The external fund manager backed by Berkshire Hathaway’s Charlie Munger, Li Lu, makes no bones about it when he says ‘The biggest investment risk is not the volatility of prices, but whether you will suffer a permanent loss of capital.’ It’s only natural to consider a company’s balance sheet when you examine how risky it is, since debt is often involved when a business collapses. We can see that Fusen Pharmaceutical Company Limited (HKG:1652) does use debt in its business. But should shareholders be worried about its use of debt?
When Is Debt A Problem?
Generally speaking, debt only becomes a real problem when a company can’t easily pay it off, either by raising capital or with its own cash flow. Part and parcel of capitalism is the process of ‘creative destruction’ where failed businesses are mercilessly liquidated by their bankers. However, a more frequent (but still costly) occurrence is where a company must issue shares at bargain-basement prices, permanently diluting shareholders, just to shore up its balance sheet. Having said that, the most common situation is where a company manages its debt reasonably well – and to its own advantage. The first step when considering a company’s debt levels is to consider its cash and debt together.
What Is Fusen Pharmaceutical’s Debt?
You can click the graphic below for the historical numbers, but it shows that Fusen Pharmaceutical had CN¥191.6m of debt in December 2018, down from CN¥398.2m, one year before. But it also has CN¥561.1m in cash to offset that, meaning it has CN¥369.5m net cash.
How Healthy Is Fusen Pharmaceutical’s Balance Sheet?
According to the last reported balance sheet, Fusen Pharmaceutical had liabilities of CN¥451.0m due within 12 months, and liabilities of CN¥96.2m due beyond 12 months. On the other hand, it had cash of CN¥561.1m and CN¥149.9m worth of receivables due within a year. So it can boast CN¥163.8m more liquid assets than total liabilities.
This short term liquidity is a sign that Fusen Pharmaceutical could probably pay off its debt with ease, as its balance sheet is far from stretched. Simply put, the fact that Fusen Pharmaceutical has more cash than debt is arguably a good indication that it can manage its debt safely.
Fusen Pharmaceutical’s EBIT was pretty flat over the last year, but that shouldn’t be an issue given the it doesn’t have a lot of debt. There’s no doubt that we learn most about debt from the balance sheet. But you can’t view debt in total isolation; since Fusen Pharmaceutical will need earnings to service that debt. So if you’re keen to discover more about its earnings, it might be worth checking out this graph of its long term earnings trend.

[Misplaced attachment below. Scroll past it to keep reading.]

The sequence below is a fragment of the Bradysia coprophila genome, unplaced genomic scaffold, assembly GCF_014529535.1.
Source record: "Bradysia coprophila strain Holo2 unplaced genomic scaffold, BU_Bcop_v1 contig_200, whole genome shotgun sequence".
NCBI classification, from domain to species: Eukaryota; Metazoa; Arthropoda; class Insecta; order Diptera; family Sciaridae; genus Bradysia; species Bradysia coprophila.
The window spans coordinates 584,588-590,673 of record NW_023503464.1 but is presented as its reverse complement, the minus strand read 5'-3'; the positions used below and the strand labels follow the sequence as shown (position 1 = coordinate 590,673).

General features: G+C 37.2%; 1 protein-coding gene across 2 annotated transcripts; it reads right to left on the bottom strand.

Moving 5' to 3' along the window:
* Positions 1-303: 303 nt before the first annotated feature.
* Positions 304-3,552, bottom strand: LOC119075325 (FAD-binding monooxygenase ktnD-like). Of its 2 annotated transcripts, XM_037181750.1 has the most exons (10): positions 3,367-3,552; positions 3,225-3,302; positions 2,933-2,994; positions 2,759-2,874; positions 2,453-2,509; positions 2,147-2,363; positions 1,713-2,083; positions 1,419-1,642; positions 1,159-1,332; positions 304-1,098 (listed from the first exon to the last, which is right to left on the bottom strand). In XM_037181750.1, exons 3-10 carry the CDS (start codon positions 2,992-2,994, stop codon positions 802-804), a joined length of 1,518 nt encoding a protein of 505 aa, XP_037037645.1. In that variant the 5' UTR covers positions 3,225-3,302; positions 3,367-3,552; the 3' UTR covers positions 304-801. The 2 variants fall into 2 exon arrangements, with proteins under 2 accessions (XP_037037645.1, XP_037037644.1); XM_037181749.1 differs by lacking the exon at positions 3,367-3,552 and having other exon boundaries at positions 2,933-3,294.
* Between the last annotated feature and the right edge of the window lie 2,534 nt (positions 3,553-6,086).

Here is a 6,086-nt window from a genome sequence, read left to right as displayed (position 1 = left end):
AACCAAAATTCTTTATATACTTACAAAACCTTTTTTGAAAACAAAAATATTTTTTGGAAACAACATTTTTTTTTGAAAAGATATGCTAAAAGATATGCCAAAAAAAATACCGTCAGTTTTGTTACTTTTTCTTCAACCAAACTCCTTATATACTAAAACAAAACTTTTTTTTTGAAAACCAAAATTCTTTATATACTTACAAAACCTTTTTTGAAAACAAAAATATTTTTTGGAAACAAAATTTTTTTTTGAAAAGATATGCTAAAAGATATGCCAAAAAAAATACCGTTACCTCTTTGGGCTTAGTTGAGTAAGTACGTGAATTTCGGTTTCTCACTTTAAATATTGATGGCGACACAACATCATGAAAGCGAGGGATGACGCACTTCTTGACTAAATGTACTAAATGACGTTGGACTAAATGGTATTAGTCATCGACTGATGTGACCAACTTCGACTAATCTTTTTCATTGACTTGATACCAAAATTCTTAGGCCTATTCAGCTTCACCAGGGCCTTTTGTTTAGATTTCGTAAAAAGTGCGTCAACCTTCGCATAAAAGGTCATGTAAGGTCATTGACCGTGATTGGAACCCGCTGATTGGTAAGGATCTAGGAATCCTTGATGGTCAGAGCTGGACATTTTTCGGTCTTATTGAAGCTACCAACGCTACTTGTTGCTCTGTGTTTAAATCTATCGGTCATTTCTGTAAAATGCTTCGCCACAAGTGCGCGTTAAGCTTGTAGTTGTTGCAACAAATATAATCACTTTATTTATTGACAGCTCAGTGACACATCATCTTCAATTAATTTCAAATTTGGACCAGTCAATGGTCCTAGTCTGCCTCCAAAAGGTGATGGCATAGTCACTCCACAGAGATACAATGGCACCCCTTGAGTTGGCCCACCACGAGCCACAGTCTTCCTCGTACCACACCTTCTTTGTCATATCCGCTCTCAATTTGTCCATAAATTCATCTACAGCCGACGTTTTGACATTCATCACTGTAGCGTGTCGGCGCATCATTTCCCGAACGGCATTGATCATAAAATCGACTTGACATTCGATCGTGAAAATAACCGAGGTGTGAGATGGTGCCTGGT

But our final consideration is also important, because a company cannot pay debt with paper profits; it needs cold hard cash. Fusen Pharmaceutical may have net cash on the balance sheet, but it is still interesting to look at how well the business converts its earnings before interest and tax (EBIT) to free cash flow, because that will influence both its need for, and its capacity to manage debt. Over the most recent three years, Fusen Pharmaceutical recorded free cash flow worth 64% of its EBIT, which is around normal, given free cash flow excludes interest and tax. This free cash flow puts the company in a good position to pay down debt, when appropriate.
While we empathize with investors who find debt concerning, you should keep in mind that Fusen Pharmaceutical has net cash of CN¥370m, as well as more liquid assets than liabilities. So we don’t think Fusen Pharmaceutical’s use of debt is risky. Over time, share prices tend to follow earnings per share, so if you’re interested in Fusen Pharmaceutical, you may well want to click here to check an interactive graph of its earnings per share history.
At the end of the day, it’s often better to focus on companies that are free from net debt. You can access our special list of such companies (all with a track record of profit growth). It’s free.
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If you spot an error that warrants correction, please contact the editor at firstname.lastname@example.org. This article by Simply Wall St is general in nature. It does not constitute a recommendation to buy or sell any stock, and does not take account of your objectives, or your financial situation. Simply Wall St has no position in the stocks mentioned. Thank you for reading.